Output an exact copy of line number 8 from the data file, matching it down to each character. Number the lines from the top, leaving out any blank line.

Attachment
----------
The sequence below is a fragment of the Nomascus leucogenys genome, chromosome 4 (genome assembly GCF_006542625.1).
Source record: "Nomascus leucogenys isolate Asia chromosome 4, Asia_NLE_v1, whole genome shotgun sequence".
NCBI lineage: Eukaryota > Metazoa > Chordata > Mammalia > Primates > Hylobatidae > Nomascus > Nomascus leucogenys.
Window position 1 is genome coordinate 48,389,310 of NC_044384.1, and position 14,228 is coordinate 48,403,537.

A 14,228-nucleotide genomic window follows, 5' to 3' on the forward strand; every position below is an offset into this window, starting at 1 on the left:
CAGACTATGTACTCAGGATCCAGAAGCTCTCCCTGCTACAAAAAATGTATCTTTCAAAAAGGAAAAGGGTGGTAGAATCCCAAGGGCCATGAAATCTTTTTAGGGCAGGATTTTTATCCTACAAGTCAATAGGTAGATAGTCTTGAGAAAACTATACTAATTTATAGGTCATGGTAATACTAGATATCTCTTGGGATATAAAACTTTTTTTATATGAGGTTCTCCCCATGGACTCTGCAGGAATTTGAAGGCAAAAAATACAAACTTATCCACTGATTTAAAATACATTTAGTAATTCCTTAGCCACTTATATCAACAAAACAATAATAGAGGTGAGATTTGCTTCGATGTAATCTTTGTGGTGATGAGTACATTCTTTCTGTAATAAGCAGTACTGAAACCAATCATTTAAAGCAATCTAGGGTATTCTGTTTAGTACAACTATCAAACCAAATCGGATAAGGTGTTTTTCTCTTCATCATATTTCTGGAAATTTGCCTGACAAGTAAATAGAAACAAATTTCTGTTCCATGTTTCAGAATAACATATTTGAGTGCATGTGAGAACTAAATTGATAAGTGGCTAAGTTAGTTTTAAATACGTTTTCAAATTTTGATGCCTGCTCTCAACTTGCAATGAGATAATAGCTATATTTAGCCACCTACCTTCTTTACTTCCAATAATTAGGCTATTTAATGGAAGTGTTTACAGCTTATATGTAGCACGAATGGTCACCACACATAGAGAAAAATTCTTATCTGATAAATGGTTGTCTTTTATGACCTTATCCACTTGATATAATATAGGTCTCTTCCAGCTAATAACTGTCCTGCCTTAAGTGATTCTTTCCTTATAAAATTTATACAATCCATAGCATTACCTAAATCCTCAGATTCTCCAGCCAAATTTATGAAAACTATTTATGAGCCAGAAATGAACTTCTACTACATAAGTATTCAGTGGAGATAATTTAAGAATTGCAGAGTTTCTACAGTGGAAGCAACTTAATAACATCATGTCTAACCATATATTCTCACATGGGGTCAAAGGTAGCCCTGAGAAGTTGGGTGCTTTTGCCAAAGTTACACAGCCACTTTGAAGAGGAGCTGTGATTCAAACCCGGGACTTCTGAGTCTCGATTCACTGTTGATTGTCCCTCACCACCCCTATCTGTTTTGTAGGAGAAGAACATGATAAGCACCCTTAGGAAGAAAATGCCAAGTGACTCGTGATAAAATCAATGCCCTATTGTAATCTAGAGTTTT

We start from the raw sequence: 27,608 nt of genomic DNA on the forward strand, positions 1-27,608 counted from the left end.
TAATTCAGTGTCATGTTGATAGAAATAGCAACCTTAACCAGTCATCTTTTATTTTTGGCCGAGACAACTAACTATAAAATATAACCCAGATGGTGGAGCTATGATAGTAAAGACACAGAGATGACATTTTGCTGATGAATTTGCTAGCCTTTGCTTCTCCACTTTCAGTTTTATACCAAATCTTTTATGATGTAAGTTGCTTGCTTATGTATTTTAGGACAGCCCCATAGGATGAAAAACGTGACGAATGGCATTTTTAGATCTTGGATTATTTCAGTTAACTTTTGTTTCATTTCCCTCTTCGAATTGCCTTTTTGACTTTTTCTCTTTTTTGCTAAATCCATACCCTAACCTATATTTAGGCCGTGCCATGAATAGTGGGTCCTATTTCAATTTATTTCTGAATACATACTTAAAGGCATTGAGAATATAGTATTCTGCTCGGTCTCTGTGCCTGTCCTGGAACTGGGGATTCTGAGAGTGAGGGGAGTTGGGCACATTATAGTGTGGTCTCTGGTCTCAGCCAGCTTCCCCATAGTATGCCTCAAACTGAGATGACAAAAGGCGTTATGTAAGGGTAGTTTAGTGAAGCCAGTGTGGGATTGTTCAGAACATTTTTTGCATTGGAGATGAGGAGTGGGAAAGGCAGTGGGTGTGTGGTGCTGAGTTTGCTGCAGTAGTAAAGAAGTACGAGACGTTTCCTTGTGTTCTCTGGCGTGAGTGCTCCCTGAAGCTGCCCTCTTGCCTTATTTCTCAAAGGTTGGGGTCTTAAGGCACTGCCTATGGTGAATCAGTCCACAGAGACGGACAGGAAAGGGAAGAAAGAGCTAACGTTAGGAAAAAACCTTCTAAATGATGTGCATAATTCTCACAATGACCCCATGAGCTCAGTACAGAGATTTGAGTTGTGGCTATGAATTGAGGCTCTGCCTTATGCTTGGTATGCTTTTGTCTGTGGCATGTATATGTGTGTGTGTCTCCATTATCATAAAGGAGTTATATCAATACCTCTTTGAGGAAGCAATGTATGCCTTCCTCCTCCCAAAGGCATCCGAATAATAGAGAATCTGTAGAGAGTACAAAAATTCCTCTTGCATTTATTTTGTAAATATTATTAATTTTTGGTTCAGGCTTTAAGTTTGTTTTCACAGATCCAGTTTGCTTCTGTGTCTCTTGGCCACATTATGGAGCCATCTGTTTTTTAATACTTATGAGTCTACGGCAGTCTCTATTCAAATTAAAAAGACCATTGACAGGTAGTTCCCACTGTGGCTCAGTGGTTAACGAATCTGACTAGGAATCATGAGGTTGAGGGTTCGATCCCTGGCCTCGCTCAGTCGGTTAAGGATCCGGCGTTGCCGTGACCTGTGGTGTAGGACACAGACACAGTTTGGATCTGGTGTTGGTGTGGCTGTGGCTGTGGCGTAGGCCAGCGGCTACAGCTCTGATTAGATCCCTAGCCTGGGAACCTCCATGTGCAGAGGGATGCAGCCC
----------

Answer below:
TAATTCAGTGTCATGTTGATAGAAATAGCAACCTTAACCAGTCATCTTTTATTTTTGGCCGAGACAACTAACTATAAAATATAACCCAGATGGTGGAGCTATGATAGTAAAGACACAGAGATGACATTTTGCTGATGAATTTGCTAGCCTTTGCTTCTCCACTTTCAGTTTTATACCAAATCTTTTATGATGTAAGTTGCTTGCTTATGTATTTTAGGACAGCCCCATAGGATGAAAAACGTGACGAATGGCATTTTTAGATCTTGGATTATTTCAGTTAACTTTTGTTTCATTTCCCTCTTCGAATTGCCTTTTTGACTTTTTCTCTTTTTTGCTAAATCCATACCCTAACCTATATTTAGGCCGTGCCATGAATAGTGGGTCCTATTTCAATTTATTTCTGAATACATACTTAAAGGCATTGAGAATATAGTATTCTGCTCGGTCTCTGTGCCTGTCCTGGAACTGGGGATTCTGAGAGTGAGGGGAGTTGGGCACATTATAGTGTGGTCTCTGGTCTCAGCCAGCTTCCCCATAGTATGCCTCAAACTGAGATGACAAAAGGCGTTATGTAAGGGTAGTTTAGTGAAGCCAGTGTGGGATTGTTCAGAACATTTTTTGCATTGGAGATGAGGAGTGGGAAAGGCAGTGGGTGTGTGGTGCTGAGTTTGCTGCAGTAGTAAAGAAGTACGAGACGTTTCCTTGTGTTCTCTGGCGTGAGTGCTCCCTGAAGCTGCCCTCTTGCCTTATTTCTCAAAGGTTGGGGTCTTAAGGCACTGCCTATGGTGAATCAGTCCACAGAGACGGACAGGAAAGGGAAGAAAGAGCTAACGTTAGGAAAAAACCTTCTAAATGATGTGCATAATTCTCACAATGACCCCATGAGCTCAGTACAGAGATTTGAGTTGTGGCTATGAATTGAGGCTCTGCCTTATGCTTGGTATGCTTTTGTCTGTGGCATGTATATGTGTGTGTGTCTCCATTATCATAAAGGAGTTATATCAATACCTCTTTGAGGAAGCAATGTATGCCTTCCTCCTCCCAAAGGCATCCGAATAATAGAGAATCTGTAGAGAGTACAAAAATTCCTCTTGCATTTATTTTGTAAATATTATTAATTTTTGGTTCAGGCTTTAAGTTTGTTTTCACAGATCCAGTTTGCTTCTGTGTCTCTTGGCCACATTATGGAGCCATCTGTTTTTTAATACTTATGAGTCTACGGCAGTCTCTATTCAAATTAAAAAGACCATTGACAGGTAGTTCCCACTGTGGCTCAGTGGTTAACGAATCTGACTAGGAATCATGAGGTTGAGGGTTCGATCCCTGGCCTCGCTCAGTCGGTTAAGGATCCGGCGTTGCCGTGACCTGTGGTGTAGGACACAGACACAGTTTGGATCTGGTGTTGGTGTGGCTGTGGCTGTGGCGTAGGCCAGCGGCTACAGCTCTGATTAGATCCCTAGCCTGGGAACCTCCATGTGCAGAGGGATGCAGCCC